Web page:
A bit of bad news on this Good Friday: If you thought living in the land of sunshine and freshly squeezed orange juice would make you the picture of health, then you're sadly mistaken.
In a new Gallup-Healthways poll, Tampa Bay scored lowest for well-being among the country's 52 largest metro areas.
The findings were based on phone interviews last year with 353,563 adults, who were asked to rank their hometowns on six factors: life evaluation, emotional health, work environment, physical health, healthy behaviors and access to basic necessities.
Here's an excerpt from the results:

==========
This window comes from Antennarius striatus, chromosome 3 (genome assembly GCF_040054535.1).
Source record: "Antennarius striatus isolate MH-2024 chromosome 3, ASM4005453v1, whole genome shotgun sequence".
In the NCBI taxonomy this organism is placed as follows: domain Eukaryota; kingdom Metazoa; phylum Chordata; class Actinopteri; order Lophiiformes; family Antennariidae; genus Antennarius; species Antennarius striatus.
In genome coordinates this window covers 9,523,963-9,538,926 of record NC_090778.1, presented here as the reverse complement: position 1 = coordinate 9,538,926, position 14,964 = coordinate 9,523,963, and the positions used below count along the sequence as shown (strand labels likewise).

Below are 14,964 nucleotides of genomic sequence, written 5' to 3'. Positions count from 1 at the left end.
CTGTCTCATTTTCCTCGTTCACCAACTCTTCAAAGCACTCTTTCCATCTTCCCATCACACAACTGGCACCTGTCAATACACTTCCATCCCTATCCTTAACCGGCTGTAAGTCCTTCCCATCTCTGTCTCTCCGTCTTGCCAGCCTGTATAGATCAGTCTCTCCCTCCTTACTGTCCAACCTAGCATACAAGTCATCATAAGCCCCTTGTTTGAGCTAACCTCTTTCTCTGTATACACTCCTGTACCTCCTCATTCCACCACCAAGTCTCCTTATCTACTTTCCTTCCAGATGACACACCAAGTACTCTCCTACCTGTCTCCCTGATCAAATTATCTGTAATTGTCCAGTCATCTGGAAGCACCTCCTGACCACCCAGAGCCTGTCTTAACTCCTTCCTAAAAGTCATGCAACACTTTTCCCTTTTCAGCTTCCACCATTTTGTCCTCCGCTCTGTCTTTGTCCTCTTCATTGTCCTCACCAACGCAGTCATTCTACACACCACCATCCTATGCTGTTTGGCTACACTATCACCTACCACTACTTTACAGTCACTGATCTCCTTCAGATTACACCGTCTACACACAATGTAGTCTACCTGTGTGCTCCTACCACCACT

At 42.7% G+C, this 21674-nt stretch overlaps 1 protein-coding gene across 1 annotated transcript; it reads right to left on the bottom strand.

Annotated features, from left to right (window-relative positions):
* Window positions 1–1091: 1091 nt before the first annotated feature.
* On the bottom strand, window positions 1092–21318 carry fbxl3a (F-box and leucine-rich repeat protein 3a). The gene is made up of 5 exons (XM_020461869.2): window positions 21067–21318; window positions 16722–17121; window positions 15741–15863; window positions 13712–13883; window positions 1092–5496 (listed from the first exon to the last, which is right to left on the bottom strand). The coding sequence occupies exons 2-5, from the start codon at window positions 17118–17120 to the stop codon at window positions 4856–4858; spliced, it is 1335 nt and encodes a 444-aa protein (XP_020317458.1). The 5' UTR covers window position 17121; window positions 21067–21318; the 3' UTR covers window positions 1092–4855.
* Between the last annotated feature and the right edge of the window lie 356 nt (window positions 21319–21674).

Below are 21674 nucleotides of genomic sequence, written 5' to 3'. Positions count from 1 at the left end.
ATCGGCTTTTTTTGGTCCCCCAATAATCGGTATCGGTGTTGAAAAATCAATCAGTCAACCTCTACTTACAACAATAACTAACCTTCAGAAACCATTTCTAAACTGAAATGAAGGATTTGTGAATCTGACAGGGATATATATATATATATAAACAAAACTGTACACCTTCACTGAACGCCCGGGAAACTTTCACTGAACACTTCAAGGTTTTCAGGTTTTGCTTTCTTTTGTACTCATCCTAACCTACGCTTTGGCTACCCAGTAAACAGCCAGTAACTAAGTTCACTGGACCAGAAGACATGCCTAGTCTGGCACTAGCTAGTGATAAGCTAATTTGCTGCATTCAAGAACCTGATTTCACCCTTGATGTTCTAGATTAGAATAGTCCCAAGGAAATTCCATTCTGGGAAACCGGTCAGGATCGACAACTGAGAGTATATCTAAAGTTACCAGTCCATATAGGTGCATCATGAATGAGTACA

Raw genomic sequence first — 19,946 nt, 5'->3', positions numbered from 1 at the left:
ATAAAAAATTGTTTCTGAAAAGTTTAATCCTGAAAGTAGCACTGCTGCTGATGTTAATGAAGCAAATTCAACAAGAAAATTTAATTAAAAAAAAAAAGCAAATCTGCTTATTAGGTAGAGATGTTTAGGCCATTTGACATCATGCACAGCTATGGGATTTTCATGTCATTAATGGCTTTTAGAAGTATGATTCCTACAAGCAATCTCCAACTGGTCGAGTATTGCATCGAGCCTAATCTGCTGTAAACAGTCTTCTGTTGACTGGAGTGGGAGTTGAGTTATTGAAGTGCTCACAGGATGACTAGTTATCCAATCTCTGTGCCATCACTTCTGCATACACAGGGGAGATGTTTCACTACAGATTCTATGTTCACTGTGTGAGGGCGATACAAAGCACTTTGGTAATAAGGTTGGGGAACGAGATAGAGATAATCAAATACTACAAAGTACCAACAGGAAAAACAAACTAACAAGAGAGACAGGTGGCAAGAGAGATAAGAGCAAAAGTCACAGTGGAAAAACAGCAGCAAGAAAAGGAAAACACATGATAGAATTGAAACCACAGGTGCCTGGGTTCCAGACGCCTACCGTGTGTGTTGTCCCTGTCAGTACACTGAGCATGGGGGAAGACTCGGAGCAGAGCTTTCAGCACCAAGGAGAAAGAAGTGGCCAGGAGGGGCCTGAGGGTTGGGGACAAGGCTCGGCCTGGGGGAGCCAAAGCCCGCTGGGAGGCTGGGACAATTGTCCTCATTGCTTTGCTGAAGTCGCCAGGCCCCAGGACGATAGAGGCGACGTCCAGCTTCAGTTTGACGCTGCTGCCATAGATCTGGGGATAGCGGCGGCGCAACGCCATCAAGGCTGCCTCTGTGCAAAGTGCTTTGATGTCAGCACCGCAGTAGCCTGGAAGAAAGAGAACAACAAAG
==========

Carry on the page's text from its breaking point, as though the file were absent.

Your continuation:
Tampa-St. Petersburg-Clearwater, Fla., displaced Las Vegas-Paradise, Nev., for the large metro area with the lowest wellbeing, due mostly to low life evaluations and emotional health scores.
Apparently, what happens in Vegas... isn't as bad as what happens in Tampa Bay.
Among metro areas with at least 1 million residents, Tampa Bay had the lowest composite score. Here's your bottom five, America:
- Tampa-St. Petersburg-Clearwater (64.7)
- Las Vegas, Nev. (64.8)
- Providence, R.I. (65.0)
- Louisville, Ky. (65.0)
- Riverside-San Bernardino, Calif. (65.1)
The big cities that scored the best were as follows:
- Washington, D.C. (71.3)
- San Francisco, Calif. (71.0)
- San Jose, Calif. (70.8)
- Denver, Colo. (70.4)
- Minneapolis-St. Paul, Minn. (70.3)
Now, before you pack up that U-Haul and head for D.C., it's worth noting that the highest-ranking metro area -- large or small -- was Lincoln, Neb. Worst off overall was Charleston, W. Va.